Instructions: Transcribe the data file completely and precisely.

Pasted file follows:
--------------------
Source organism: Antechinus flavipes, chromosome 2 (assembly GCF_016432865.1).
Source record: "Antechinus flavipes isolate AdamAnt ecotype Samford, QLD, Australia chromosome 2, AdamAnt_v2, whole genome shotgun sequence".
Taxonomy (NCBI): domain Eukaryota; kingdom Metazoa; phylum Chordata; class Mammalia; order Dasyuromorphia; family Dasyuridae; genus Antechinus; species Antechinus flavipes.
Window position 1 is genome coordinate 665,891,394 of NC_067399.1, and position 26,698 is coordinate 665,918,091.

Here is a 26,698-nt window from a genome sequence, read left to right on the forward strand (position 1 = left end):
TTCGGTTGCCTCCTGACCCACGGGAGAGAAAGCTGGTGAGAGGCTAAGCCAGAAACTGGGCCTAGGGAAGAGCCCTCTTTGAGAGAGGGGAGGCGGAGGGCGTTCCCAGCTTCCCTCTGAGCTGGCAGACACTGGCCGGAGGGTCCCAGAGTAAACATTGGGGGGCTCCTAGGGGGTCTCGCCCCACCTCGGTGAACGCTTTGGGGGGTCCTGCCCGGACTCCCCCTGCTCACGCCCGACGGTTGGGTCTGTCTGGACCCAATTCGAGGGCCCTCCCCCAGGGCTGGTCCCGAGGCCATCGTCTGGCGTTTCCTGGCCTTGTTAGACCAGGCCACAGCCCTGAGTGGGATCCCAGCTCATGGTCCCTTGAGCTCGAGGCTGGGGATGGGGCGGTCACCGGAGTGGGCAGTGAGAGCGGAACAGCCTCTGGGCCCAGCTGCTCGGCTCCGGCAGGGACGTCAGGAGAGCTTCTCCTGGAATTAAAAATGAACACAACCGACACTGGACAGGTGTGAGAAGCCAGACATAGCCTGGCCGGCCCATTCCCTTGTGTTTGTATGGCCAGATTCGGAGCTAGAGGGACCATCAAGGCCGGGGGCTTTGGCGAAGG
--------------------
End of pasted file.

Source organism: Antechinus flavipes, chromosome 2 (assembly GCF_016432865.1).
Source record: "Antechinus flavipes isolate AdamAnt ecotype Samford, QLD, Australia chromosome 2, AdamAnt_v2, whole genome shotgun sequence".
Taxonomy (NCBI): domain Eukaryota; kingdom Metazoa; phylum Chordata; class Mammalia; order Dasyuromorphia; family Dasyuridae; genus Antechinus; species Antechinus flavipes.
Window position 1 is genome coordinate 665,891,394 of NC_067399.1, and position 26,698 is coordinate 665,918,091.

Here is a 26,698-nt window from a genome sequence, read left to right on the forward strand (position 1 = left end):
TTCGGTTGCCTCCTGACCCACGGGAGAGAAAGCTGGTGAGAGGCTAAGCCAGAAACTGGGCCTAGGGAAGAGCCCTCTTTGAGAGAGGGGAGGCGGAGGGCGTTCCCAGCTTCCCTCTGAGCTGGCAGACACTGGCCGGAGGGTCCCAGAGTAAACATTGGGGGGCTCCTAGGGGGTCTCGCCCCACCTCGGTGAACGCTTTGGGGGGTCCTGCCCGGACTCCCCCTGCTCACGCCCGACGGTTGGGTCTGTCTGGACCCAATTCGAGGGCCCTCCCCCAGGGCTGGTCCCGAGGCCATCGTCTGGCGTTTCCTGGCCTTGTTAGACCAGGCCACAGCCCTGAGTGGGATCCCAGCTCATGGTCCCTTGAGCTCGAGGCTGGGGATGGGGCGGTCACCGGAGTGGGCAGTGAGAGCGGAACAGCCTCTGGGCCCAGCTGCTCGGCTCCGGCAGGGACGTCAGGAGAGCTTCTCCTGGAATTAAAAATGAACACAACCGACACTGGACAGGTGTGAGAAGCCAGACATAGCCTGGCCGGCCCATTCCCTTGTGTTTGTATGGCCAGATTCGGAGCTAGAGGGACCATCAAGGCCGGGGGCTTTGGCGAAGG